FIG. 2 shows a bottom isometric view of a showerhead assembly 200 according to at least one embodiment described herein. As shown, the showerhead 116 includes a plurality of portions including the first portion 122, the second portion 130, the third portion 166, and the fourth portion 168. The plurality of portions 122, 130, 166, and 168 can be coplanar and together form the showerhead 116 having a circular shape. In some embodiments, the showerhead diameter is about 300 mm to about 500 mm. In some embodiments, the showerhead diameter corresponds with a diameter of the substrate 114. In some embodiments, the plurality of portions can include three portions. In some embodiments, the plurality of portions can include six portions. The plurality of portions 122, 130, 166, and 168 are arranged such that there is a gap 246 between each portion. The spaced relation between the portions 122, 130, 166, and 168 advantageously reduces or prevents thermal cross-talk between each portion prior to exiting into the process chamber 102.

In some embodiments, the showerhead assembly 200 includes the showerhead 116 mounted to a lid plate 210. The lid plate 210 has a plurality of mounts 204 extending from a bottom surface 202 of the lid plate 210. Each of the portions 122, 130, 166, and 168 of the showerhead 116 include one or more mounts 216 that are capable of mating with corresponding mounts 204 of the lid plate 210 to couple the showerhead 116 to the lid plate 210. In some embodiments, the one or more mounts 216 extend from a radially outer surface of the showerhead 116. In some embodiments, the mounts 204, 216 are made of an insulative material.

In some embodiments, as shown in FIG. 2, the plurality of portions 122, 130, 166, and 168 are similar in size. In some embodiments, the plurality of portions may be different sizes. The first portion 122 includes a first inlet 208 extending through an opening in the lid plate 210. Similarly, the second portion 130, the third portion 166, and the fourth portion 168 include a second inlet 212, a third inlet 214, and a fourth inlet 224, respectively, each extending through an opening in the lid plate 210. In some embodiments, each inlet 208, 212, 214, 224 is disposed adjacent a respective outer portion of each gas delivery portion 122, 130, 166, and 168.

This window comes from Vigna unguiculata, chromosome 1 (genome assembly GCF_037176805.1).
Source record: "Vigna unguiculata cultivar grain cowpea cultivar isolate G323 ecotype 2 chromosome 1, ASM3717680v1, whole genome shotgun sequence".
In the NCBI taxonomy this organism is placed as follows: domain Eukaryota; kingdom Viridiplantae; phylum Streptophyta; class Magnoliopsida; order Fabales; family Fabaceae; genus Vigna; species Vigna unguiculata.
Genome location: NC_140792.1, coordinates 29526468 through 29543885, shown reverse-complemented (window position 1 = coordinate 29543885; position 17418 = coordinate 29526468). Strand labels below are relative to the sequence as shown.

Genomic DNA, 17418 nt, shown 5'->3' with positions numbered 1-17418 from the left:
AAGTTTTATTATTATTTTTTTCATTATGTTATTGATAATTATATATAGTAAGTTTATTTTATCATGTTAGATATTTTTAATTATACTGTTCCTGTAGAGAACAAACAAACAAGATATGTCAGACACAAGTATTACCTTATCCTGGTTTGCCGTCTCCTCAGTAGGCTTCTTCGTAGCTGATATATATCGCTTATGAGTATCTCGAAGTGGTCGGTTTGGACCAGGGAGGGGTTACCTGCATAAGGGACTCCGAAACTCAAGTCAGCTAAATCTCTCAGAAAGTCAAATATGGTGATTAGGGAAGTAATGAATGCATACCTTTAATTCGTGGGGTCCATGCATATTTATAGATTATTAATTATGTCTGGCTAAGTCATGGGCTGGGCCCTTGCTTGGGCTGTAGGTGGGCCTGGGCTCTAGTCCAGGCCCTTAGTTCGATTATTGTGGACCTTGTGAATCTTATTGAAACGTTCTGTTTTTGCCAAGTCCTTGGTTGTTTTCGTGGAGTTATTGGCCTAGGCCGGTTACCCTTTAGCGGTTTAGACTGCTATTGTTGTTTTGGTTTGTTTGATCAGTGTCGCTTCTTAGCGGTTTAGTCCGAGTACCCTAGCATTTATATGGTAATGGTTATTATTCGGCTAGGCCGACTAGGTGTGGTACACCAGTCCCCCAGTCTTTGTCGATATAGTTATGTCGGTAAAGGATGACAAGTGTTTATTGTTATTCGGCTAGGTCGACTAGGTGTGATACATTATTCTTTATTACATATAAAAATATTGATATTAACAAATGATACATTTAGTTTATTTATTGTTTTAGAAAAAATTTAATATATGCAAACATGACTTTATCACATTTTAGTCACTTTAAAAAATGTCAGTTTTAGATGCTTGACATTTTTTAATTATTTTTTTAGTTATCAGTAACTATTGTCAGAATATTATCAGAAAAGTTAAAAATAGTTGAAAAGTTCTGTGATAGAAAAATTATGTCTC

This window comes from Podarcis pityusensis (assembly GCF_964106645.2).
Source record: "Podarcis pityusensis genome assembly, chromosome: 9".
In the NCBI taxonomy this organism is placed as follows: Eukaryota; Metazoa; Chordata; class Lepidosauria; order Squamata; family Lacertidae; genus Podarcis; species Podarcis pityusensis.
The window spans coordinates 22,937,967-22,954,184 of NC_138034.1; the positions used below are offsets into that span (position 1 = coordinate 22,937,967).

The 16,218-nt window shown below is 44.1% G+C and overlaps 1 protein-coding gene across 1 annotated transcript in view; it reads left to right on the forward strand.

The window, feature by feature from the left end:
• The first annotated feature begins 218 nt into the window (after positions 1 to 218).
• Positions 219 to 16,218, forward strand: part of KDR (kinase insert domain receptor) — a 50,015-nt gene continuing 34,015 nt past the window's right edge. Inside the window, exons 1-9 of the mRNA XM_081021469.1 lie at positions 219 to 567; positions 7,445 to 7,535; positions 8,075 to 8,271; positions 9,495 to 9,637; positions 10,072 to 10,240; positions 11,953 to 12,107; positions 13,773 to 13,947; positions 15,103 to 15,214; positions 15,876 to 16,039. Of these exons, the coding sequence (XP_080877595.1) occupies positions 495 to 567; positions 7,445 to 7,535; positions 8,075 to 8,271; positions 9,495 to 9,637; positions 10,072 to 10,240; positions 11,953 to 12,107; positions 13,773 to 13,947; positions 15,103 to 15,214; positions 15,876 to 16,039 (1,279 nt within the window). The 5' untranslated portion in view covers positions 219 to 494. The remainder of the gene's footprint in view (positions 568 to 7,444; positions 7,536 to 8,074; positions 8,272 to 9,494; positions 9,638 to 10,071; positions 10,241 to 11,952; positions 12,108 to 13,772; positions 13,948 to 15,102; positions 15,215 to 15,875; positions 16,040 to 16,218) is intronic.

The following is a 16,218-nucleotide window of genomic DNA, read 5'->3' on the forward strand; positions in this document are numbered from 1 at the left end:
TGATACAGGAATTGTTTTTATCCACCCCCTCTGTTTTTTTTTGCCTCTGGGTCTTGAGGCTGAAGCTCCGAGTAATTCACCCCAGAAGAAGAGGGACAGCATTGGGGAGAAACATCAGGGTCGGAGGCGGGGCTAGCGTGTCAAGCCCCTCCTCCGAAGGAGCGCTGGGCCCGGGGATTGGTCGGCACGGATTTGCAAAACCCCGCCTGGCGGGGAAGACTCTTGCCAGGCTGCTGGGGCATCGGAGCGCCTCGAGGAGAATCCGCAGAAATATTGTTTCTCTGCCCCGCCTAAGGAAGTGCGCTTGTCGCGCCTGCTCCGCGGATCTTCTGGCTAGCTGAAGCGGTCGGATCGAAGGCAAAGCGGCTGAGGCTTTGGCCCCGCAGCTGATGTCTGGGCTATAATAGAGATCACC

The first portion 122 includes a plurality of openings 226 extending from a bottom surface 236. The plurality of openings 226 are configured to deliver a process gas into the process chamber 102. The portions 130, 166, and 168 include a plurality of openings 228, 232, 234, respectively, extending from their respective bottom surfaces 238, 242, 244. The plurality of openings 228, 232, 234 are configured to deliver a process gas from each of the portions 130, 166, and 168 into the process chamber 102. The plurality of openings 226, 228, 232, 234 may be arranged in any pattern suitable for uniformly depositing process materials onto the substrate 114. In some embodiments, the plurality of openings 226, 228, 232, 234 have a diameter of about 0.1 mm to about 3 mm.

The showerhead 116 and lid plate 210 include a plurality of feedthrough plates 218. The plurality of feedthrough plates 218 are configured to allow wires to pass from the showerhead 116 through the lid plate 210. The wires can be heater wires, sensor wires, or the like. In some embodiments, the each of the plurality of feedthrough plates 218 includes a plurality of openings 222. In some embodiments, a feedthrough plate 218 is disposed next to each of the plurality of portions 122, 130, 166, and 168. In some embodiments, one or more heater wires 206 (one shown) are configured to pass through one of the feedthrough plates 218 and into the first portion 122.

FIG. 3 is flow chart of a method 300 according to at least one embodiment described herein. In these embodiments, the method 300 is performed with the systems and devices described in FIGS. 1-2, but is not limited to these systems and devices and can be performed with other similar systems and devices. To achieve the resulting films discussed above, the rotation rate of the pedestal 112, pressure within the process volume, and the mass flow rate out of the showerhead 116 control the composition and size of the various regions of the different materials used to form the resulting film. Some factors that determine the mass flow rate out of the showerhead 116 are the temperature of the showerhead 116, the flow restriction created by openings within each of portions of the showerhead 116, the flow regime (e.g., molecular flow) of each of the materials 162, 164, 178, 180 within different portions of the process system 100, the temperature of each of the ampoules 118, 126, 174, 176, the temperature gradient from each of the ampoules 118, 126, 174, 176 to the showerhead 116, and the pressure of the process chamber 102 in which the substrate 114 resides during processing. Each of the materials 162, 164, 178, 180 flowing out of the portions 122, 130, 166, 168 of the showerhead 116 can have different processing parameters, allowing for a controlled film deposition process that is used to form at least a portion of a device. Additionally, as discussed above, two opposing portions of the showerhead 116 can connect to the same ampoule to deposit the same material. For example, the first portion 122 and the third portion 166 can be connected to the same ampoule, such as the first ampoule 118 via the first delivery line 120, to deposit the first material 162. The second portion 130 and the fourth portion 168 can be connected to the second ampoule 126 via the second delivery line 128 to deposit the second material 162. As such, two materials or three materials can be deposited on a substrate using the components found in the process system 100.